"Moshiach is ready to come now-our part is to increase in acts of goodness and kindness" -The Rebbe

Monday, November 5, 2012

Bringing the Spiritual to Dominate Over the Material

(The essay below is published in honor of the birthday of
the Rebbe Rashab, 
nishmaso Eden, on 20 Cheshvantoday.
May his merit protect us.)

Bringing the Spiritual to
Dominate Over the Material

Rabbi Yehoishophot Oliver

Hashem created us in the default state of valuing the material above the spiritual—in Hebrew, “hisgabrus ha’chomer al ha’tzurah.” At first glance, and especially in light of the materialistic and degenerate culture and times in which we live, changing this around may seem unrealistic and even unattainable.

Yet Torah, and the teachings of Chassidus in particular, teach that in fact, we are not doomed to remain in this state. We can and must choose to transcend it, but try as we might, we cannot truly do so on our own.

Without an airplane or similar device, a human being cannot fly up into the sky. Likewise, without special tools, we are trapped in our natural, default state of regarding the material as of foremost importance.

What are the tools that enable this inner change? In general, this is the purpose of all of Torah and Mitzvos.[1] However, in Torah itself, the area that facilitates this inner change in the most thorough and lasting way can be found, in our generation, in the teachings of Chassidus.

It is written, “From my flesh I see Hashem.”[2] This encapsulates the purpose of the teachings of Chassidus—to explain in great depth and detail the faculties of the soul, and how they interact with one another. Since the Jew’s soul descends from the higher spiritual worlds,[3] everything in our inner selves parallels the world at large, and can thus be used to understand it.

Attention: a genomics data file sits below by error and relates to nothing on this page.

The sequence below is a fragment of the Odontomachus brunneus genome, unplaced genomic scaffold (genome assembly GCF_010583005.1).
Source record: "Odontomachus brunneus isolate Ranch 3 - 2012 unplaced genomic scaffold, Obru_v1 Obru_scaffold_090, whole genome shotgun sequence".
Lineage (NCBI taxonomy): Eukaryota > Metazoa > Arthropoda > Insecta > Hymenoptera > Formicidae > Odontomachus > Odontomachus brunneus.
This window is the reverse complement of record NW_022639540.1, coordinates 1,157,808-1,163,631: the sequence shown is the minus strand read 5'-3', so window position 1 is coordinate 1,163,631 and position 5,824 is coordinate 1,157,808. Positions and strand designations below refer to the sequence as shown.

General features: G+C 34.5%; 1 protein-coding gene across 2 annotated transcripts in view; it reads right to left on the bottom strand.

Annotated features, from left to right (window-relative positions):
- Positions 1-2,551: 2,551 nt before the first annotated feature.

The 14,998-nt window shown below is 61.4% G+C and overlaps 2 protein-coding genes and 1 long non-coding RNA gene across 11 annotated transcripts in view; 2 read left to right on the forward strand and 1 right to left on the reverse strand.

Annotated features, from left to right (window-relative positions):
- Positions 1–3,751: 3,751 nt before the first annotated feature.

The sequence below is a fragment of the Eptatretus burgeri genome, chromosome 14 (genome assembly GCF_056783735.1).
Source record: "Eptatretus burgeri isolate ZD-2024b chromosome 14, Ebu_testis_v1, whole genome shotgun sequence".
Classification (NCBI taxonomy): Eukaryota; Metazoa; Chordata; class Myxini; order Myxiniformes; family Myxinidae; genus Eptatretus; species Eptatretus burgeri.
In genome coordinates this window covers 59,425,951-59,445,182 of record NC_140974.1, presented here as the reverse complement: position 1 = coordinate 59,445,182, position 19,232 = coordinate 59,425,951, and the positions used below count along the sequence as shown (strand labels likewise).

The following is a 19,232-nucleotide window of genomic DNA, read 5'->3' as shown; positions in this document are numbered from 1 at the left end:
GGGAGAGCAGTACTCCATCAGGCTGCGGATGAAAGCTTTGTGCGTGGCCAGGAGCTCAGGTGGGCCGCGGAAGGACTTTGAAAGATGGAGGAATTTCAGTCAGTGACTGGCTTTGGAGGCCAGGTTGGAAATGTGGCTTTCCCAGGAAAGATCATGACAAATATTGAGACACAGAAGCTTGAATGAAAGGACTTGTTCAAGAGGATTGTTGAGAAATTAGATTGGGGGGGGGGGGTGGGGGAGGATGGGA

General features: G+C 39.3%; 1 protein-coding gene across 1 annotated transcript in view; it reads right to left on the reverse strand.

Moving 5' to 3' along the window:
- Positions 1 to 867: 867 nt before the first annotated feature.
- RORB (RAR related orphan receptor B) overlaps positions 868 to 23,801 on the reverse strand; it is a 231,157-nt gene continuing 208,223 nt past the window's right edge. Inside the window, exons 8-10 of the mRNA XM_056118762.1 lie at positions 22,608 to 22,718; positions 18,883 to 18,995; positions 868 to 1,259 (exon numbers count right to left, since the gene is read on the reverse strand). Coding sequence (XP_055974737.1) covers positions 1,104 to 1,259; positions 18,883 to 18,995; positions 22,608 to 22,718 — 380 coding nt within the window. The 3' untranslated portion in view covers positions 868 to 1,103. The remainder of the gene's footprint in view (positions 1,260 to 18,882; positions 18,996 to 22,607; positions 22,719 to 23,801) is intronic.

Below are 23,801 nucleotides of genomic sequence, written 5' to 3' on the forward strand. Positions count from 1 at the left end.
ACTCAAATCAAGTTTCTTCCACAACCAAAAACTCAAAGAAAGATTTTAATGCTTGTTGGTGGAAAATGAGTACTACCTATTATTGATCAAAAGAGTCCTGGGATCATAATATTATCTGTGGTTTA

Thus Chassidus uses as its mashal, analogy (pl. meshalim), the soul’s faculties—“my flesh”—in all its intricacies, through which we are able to “see Hashem”—to understand the nimshal (concept being explained by the analogy) of sublime levels of Hashem’s greatness.

In particular, by learning about and becoming aware of and sensitive to the soul’s faculties, one can come to truly know and understand the ten Sefiros (divine emanations), and all the levels of Seder Hishtalshelus (the entire spiritual cosmos—see here), which Hashem created “So that we would come to know His greatness”[4] through them.

One should reflect upon these levels thoroughly and with great concentration (this is known as hisbonenus—see here). This enables the Neshamah to shine, elevating the person to a state of inner closeness and attachment to G–dliness, and the appropriate time to engage in this reflection is during Tefillah, prayer (see here and here).

This leads one to fulfill the goal of Chassidus: to bring the spiritual to dominate over the physical.[5] For when the Neshamah shines, one naturally casts aside materialistic desires and preoccupations (“chumriyus”—see here), and views all the physical as nothing but a tool to be used to fulfills the Torah’s instructions, “All your actions should be for the sake of Heaven,”[6] and “In all your ways, know Him.”[7]

May Hashem help us to go from strength to strength in this endeavor!

Based on the Rebbe Rashab’s Hemshech 5672, Vol. 3, pp. 1310-1311.

[1] Cf. Tanya, ch. 32: “...כי יסוד ושורש כל התורה הוא להגביה ולהעלו' הנפש על הגוף מעלה מעלה”.
[2] Iyov 19:26.
[3] Tanya, ch. 3, beg.
[4] Zohar 2:42b.
[5] In the original, “hisgabrus hatzurah al hachomer.”
[6] Avos 2:12.
[7] Mishlei 3:6.

Dedicated by Dovid and Bracha Tsap as a merit for their daughter Sara Rachel bas Hinda Zelda Bracha, in honor of her birthday on 10 Cheshvan.

Dedicated in the merit of a speedy release for the captives Yonasan ben Malka (Jonathan Pollard), Alan Gross (Aba Chonah ben Hava Chana), Sholom Mordechai Halevi ben Rivka (Sholom Rubashkin), and Zeva Rochel bas Chaya (Wendy Weiner Runge).

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